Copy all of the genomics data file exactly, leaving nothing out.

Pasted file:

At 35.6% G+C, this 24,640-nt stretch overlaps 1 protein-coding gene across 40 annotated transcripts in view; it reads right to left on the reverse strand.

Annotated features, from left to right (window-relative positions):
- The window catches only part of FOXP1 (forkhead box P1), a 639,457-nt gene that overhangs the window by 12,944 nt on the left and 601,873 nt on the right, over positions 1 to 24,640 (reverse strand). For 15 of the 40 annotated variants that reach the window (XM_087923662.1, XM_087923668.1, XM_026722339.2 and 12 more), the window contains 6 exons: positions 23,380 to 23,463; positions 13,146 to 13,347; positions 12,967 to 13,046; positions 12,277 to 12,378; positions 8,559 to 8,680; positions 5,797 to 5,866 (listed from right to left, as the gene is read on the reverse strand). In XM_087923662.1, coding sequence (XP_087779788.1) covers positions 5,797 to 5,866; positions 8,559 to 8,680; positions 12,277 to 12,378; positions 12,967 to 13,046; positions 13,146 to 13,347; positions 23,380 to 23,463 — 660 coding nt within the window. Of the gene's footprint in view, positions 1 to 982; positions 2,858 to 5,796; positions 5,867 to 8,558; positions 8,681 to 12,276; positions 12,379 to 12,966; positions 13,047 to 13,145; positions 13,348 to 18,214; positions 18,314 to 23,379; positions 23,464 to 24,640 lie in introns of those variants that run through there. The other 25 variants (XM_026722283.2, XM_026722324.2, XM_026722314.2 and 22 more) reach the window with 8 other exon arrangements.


At 35.6% G+C, this 24,640-nt stretch overlaps 1 protein-coding gene across 40 annotated transcripts in view; it reads right to left on the reverse strand.

Annotated features, from left to right (window-relative positions):
- The window catches only part of FOXP1 (forkhead box P1), a 639,457-nt gene that overhangs the window by 12,944 nt on the left and 601,873 nt on the right, over positions 1 to 24,640 (reverse strand). For 15 of the 40 annotated variants that reach the window (XM_087923662.1, XM_087923668.1, XM_026722339.2 and 12 more), the window contains 6 exons: positions 23,380 to 23,463; positions 13,146 to 13,347; positions 12,967 to 13,046; positions 12,277 to 12,378; positions 8,559 to 8,680; positions 5,797 to 5,866 (listed from right to left, as the gene is read on the reverse strand). In XM_087923662.1, coding sequence (XP_087779788.1) covers positions 5,797 to 5,866; positions 8,559 to 8,680; positions 12,277 to 12,378; positions 12,967 to 13,046; positions 13,146 to 13,347; positions 23,380 to 23,463 — 660 coding nt within the window. Of the gene's footprint in view, positions 1 to 982; positions 2,858 to 5,796; positions 5,867 to 8,558; positions 8,681 to 12,276; positions 12,379 to 12,966; positions 13,047 to 13,145; positions 13,348 to 18,214; positions 18,314 to 23,379; positions 23,464 to 24,640 lie in introns of those variants that run through there. The other 25 variants (XM_026722283.2, XM_026722324.2, XM_026722314.2 and 22 more) reach the window with 8 other exon arrangements.